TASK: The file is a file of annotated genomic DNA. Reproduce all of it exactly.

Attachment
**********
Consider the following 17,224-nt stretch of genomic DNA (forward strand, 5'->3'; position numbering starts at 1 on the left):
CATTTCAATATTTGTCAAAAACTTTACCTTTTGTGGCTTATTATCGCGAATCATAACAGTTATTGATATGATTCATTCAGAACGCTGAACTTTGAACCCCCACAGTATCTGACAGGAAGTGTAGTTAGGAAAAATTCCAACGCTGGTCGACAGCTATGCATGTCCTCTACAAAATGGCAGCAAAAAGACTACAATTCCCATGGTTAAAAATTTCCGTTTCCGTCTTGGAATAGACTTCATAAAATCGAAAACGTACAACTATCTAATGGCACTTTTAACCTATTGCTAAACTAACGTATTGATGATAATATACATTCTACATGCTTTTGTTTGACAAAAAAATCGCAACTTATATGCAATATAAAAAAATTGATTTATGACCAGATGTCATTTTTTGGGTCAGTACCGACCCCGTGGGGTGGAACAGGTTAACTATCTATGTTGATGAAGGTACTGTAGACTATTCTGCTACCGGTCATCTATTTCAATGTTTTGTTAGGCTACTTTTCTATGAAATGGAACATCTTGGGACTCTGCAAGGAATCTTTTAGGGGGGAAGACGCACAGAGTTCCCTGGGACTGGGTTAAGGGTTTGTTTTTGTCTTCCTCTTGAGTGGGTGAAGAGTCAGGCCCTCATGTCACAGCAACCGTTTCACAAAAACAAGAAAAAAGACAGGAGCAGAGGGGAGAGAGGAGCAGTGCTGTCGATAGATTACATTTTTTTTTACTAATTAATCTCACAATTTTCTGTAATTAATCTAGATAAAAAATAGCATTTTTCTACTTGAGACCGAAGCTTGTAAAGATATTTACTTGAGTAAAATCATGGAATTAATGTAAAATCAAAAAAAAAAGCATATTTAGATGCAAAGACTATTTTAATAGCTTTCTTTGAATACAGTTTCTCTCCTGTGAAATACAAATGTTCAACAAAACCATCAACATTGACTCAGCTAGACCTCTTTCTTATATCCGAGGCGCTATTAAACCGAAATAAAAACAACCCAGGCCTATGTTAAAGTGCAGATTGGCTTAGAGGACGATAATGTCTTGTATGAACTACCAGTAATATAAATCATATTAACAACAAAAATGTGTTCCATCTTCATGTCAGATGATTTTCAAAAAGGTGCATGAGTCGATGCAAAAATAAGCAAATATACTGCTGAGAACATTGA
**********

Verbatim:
Consider the following 17,224-nt stretch of genomic DNA (forward strand, 5'->3'; position numbering starts at 1 on the left):
CATTTCAATATTTGTCAAAAACTTTACCTTTTGTGGCTTATTATCGCGAATCATAACAGTTATTGATATGATTCATTCAGAACGCTGAACTTTGAACCCCCACAGTATCTGACAGGAAGTGTAGTTAGGAAAAATTCCAACGCTGGTCGACAGCTATGCATGTCCTCTACAAAATGGCAGCAAAAAGACTACAATTCCCATGGTTAAAAATTTCCGTTTCCGTCTTGGAATAGACTTCATAAAATCGAAAACGTACAACTATCTAATGGCACTTTTAACCTATTGCTAAACTAACGTATTGATGATAATATACATTCTACATGCTTTTGTTTGACAAAAAAATCGCAACTTATATGCAATATAAAAAAATTGATTTATGACCAGATGTCATTTTTTGGGTCAGTACCGACCCCGTGGGGTGGAACAGGTTAACTATCTATGTTGATGAAGGTACTGTAGACTATTCTGCTACCGGTCATCTATTTCAATGTTTTGTTAGGCTACTTTTCTATGAAATGGAACATCTTGGGACTCTGCAAGGAATCTTTTAGGGGGGAAGACGCACAGAGTTCCCTGGGACTGGGTTAAGGGTTTGTTTTTGTCTTCCTCTTGAGTGGGTGAAGAGTCAGGCCCTCATGTCACAGCAACCGTTTCACAAAAACAAGAAAAAAGACAGGAGCAGAGGGGAGAGAGGAGCAGTGCTGTCGATAGATTACATTTTTTTTTACTAATTAATCTCACAATTTTCTGTAATTAATCTAGATAAAAAATAGCATTTTTCTACTTGAGACCGAAGCTTGTAAAGATATTTACTTGAGTAAAATCATGGAATTAATGTAAAATCAAAAAAAAAAGCATATTTAGATGCAAAGACTATTTTAATAGCTTTCTTTGAATACAGTTTCTCTCCTGTGAAATACAAATGTTCAACAAAACCATCAACATTGACTCAGCTAGACCTCTTTCTTATATCCGAGGCGCTATTAAACCGAAATAAAAACAACCCAGGCCTATGTTAAAGTGCAGATTGGCTTAGAGGACGATAATGTCTTGTATGAACTACCAGTAATATAAATCATATTAACAACAAAAATGTGTTCCATCTTCATGTCAGATGATTTTCAAAAAGGTGCATGAGTCGATGCAAAAATAAGCAAATATACTGCTGAGAACATTGA